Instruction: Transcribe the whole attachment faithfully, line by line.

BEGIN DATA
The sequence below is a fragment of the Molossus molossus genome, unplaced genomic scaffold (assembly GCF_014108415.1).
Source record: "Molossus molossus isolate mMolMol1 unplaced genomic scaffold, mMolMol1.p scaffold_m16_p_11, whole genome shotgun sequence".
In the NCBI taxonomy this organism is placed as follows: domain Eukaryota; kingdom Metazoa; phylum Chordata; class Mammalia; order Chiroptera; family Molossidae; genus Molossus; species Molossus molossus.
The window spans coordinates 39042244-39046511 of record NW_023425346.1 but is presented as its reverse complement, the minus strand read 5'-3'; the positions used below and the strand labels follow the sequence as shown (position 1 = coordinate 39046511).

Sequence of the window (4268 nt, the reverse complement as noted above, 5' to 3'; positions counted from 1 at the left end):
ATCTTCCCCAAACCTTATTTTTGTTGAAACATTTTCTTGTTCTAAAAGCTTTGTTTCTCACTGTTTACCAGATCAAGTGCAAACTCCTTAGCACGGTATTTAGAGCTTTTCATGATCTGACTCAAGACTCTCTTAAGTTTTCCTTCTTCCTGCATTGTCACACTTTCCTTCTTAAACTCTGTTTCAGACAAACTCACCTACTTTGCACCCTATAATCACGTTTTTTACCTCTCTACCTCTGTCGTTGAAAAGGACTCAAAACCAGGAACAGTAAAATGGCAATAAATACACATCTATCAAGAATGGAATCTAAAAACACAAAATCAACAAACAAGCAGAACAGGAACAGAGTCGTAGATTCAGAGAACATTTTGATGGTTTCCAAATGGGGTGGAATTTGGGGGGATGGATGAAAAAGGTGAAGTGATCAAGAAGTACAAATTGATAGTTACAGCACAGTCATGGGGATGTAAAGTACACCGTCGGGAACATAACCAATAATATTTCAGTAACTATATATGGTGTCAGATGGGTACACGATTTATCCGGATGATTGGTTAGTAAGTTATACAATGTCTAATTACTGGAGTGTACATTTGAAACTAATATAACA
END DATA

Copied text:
The sequence below is a fragment of the Molossus molossus genome, unplaced genomic scaffold (assembly GCF_014108415.1).
Source record: "Molossus molossus isolate mMolMol1 unplaced genomic scaffold, mMolMol1.p scaffold_m16_p_11, whole genome shotgun sequence".
In the NCBI taxonomy this organism is placed as follows: domain Eukaryota; kingdom Metazoa; phylum Chordata; class Mammalia; order Chiroptera; family Molossidae; genus Molossus; species Molossus molossus.
The window spans coordinates 39042244-39046511 of record NW_023425346.1 but is presented as its reverse complement, the minus strand read 5'-3'; the positions used below and the strand labels follow the sequence as shown (position 1 = coordinate 39046511).

Sequence of the window (4268 nt, the reverse complement as noted above, 5' to 3'; positions counted from 1 at the left end):
ATCTTCCCCAAACCTTATTTTTGTTGAAACATTTTCTTGTTCTAAAAGCTTTGTTTCTCACTGTTTACCAGATCAAGTGCAAACTCCTTAGCACGGTATTTAGAGCTTTTCATGATCTGACTCAAGACTCTCTTAAGTTTTCCTTCTTCCTGCATTGTCACACTTTCCTTCTTAAACTCTGTTTCAGACAAACTCACCTACTTTGCACCCTATAATCACGTTTTTTACCTCTCTACCTCTGTCGTTGAAAAGGACTCAAAACCAGGAACAGTAAAATGGCAATAAATACACATCTATCAAGAATGGAATCTAAAAACACAAAATCAACAAACAAGCAGAACAGGAACAGAGTCGTAGATTCAGAGAACATTTTGATGGTTTCCAAATGGGGTGGAATTTGGGGGGATGGATGAAAAAGGTGAAGTGATCAAGAAGTACAAATTGATAGTTACAGCACAGTCATGGGGATGTAAAGTACACCGTCGGGAACATAACCAATAATATTTCAGTAACTATATATGGTGTCAGATGGGTACACGATTTATCCGGATGATTGGTTAGTAAGTTATACAATGTCTAATTACTGGAGTGTACATTTGAAACTAATATAACA